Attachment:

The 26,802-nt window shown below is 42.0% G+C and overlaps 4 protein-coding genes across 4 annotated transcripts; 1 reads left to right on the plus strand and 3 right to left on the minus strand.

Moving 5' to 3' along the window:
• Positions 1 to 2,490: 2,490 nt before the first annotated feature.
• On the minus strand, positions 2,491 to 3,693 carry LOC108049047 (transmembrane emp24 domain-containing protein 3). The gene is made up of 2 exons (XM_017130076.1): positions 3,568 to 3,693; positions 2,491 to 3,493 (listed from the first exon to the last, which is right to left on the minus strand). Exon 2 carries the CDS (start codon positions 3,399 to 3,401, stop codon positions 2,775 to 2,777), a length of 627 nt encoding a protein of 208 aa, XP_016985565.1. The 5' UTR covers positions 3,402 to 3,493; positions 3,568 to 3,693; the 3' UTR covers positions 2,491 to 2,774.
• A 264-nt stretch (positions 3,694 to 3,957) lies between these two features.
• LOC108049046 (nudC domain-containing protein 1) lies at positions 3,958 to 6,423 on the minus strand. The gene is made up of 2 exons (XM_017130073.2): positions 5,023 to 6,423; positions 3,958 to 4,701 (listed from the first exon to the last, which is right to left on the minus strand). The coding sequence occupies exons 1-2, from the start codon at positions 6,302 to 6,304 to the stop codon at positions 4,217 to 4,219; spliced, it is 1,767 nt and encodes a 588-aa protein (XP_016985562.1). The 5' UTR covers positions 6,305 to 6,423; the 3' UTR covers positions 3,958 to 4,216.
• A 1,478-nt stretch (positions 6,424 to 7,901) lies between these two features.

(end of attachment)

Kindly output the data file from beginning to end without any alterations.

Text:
The 26,802-nt window shown below is 42.0% G+C and overlaps 4 protein-coding genes across 4 annotated transcripts; 1 reads left to right on the plus strand and 3 right to left on the minus strand.

Moving 5' to 3' along the window:
• Positions 1 to 2,490: 2,490 nt before the first annotated feature.
• On the minus strand, positions 2,491 to 3,693 carry LOC108049047 (transmembrane emp24 domain-containing protein 3). The gene is made up of 2 exons (XM_017130076.1): positions 3,568 to 3,693; positions 2,491 to 3,493 (listed from the first exon to the last, which is right to left on the minus strand). Exon 2 carries the CDS (start codon positions 3,399 to 3,401, stop codon positions 2,775 to 2,777), a length of 627 nt encoding a protein of 208 aa, XP_016985565.1. The 5' UTR covers positions 3,402 to 3,493; positions 3,568 to 3,693; the 3' UTR covers positions 2,491 to 2,774.
• A 264-nt stretch (positions 3,694 to 3,957) lies between these two features.
• LOC108049046 (nudC domain-containing protein 1) lies at positions 3,958 to 6,423 on the minus strand. The gene is made up of 2 exons (XM_017130073.2): positions 5,023 to 6,423; positions 3,958 to 4,701 (listed from the first exon to the last, which is right to left on the minus strand). The coding sequence occupies exons 1-2, from the start codon at positions 6,302 to 6,304 to the stop codon at positions 4,217 to 4,219; spliced, it is 1,767 nt and encodes a 588-aa protein (XP_016985562.1). The 5' UTR covers positions 6,305 to 6,423; the 3' UTR covers positions 3,958 to 4,216.
• A 1,478-nt stretch (positions 6,424 to 7,901) lies between these two features.